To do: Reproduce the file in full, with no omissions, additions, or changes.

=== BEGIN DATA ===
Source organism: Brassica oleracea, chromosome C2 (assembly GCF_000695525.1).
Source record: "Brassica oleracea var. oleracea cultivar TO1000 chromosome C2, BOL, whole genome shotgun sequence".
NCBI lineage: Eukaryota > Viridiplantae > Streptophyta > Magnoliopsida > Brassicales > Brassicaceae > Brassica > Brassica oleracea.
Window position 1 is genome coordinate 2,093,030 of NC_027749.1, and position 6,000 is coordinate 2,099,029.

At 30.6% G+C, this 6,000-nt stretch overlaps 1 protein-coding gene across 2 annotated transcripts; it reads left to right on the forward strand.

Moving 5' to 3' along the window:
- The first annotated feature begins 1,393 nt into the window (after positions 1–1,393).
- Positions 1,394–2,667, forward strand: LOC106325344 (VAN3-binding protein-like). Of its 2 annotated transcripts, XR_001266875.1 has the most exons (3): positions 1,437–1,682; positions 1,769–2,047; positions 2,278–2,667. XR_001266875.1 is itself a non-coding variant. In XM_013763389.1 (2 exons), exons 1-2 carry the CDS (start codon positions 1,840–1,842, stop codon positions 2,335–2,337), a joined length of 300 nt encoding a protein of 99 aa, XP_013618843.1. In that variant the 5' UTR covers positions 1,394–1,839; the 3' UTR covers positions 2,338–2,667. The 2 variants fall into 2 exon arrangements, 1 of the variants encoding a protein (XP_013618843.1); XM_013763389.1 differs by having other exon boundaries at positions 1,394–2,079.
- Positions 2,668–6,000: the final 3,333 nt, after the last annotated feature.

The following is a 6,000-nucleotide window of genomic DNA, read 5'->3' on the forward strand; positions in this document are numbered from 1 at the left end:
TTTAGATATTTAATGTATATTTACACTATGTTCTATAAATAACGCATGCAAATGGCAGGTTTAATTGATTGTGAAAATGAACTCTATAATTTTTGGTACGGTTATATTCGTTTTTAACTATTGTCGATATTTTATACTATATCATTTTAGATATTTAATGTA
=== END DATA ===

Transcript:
Source organism: Brassica oleracea, chromosome C2 (assembly GCF_000695525.1).
Source record: "Brassica oleracea var. oleracea cultivar TO1000 chromosome C2, BOL, whole genome shotgun sequence".
NCBI lineage: Eukaryota > Viridiplantae > Streptophyta > Magnoliopsida > Brassicales > Brassicaceae > Brassica > Brassica oleracea.
Window position 1 is genome coordinate 2,093,030 of NC_027749.1, and position 6,000 is coordinate 2,099,029.

At 30.6% G+C, this 6,000-nt stretch overlaps 1 protein-coding gene across 2 annotated transcripts; it reads left to right on the forward strand.

Moving 5' to 3' along the window:
- The first annotated feature begins 1,393 nt into the window (after positions 1–1,393).
- Positions 1,394–2,667, forward strand: LOC106325344 (VAN3-binding protein-like). Of its 2 annotated transcripts, XR_001266875.1 has the most exons (3): positions 1,437–1,682; positions 1,769–2,047; positions 2,278–2,667. XR_001266875.1 is itself a non-coding variant. In XM_013763389.1 (2 exons), exons 1-2 carry the CDS (start codon positions 1,840–1,842, stop codon positions 2,335–2,337), a joined length of 300 nt encoding a protein of 99 aa, XP_013618843.1. In that variant the 5' UTR covers positions 1,394–1,839; the 3' UTR covers positions 2,338–2,667. The 2 variants fall into 2 exon arrangements, 1 of the variants encoding a protein (XP_013618843.1); XM_013763389.1 differs by having other exon boundaries at positions 1,394–2,079.
- Positions 2,668–6,000: the final 3,333 nt, after the last annotated feature.

The following is a 6,000-nucleotide window of genomic DNA, read 5'->3' on the forward strand; positions in this document are numbered from 1 at the left end:
TTTAGATATTTAATGTATATTTACACTATGTTCTATAAATAACGCATGCAAATGGCAGGTTTAATTGATTGTGAAAATGAACTCTATAATTTTTGGTACGGTTATATTCGTTTTTAACTATTGTCGATATTTTATACTATATCATTTTAGATATTTAATGTA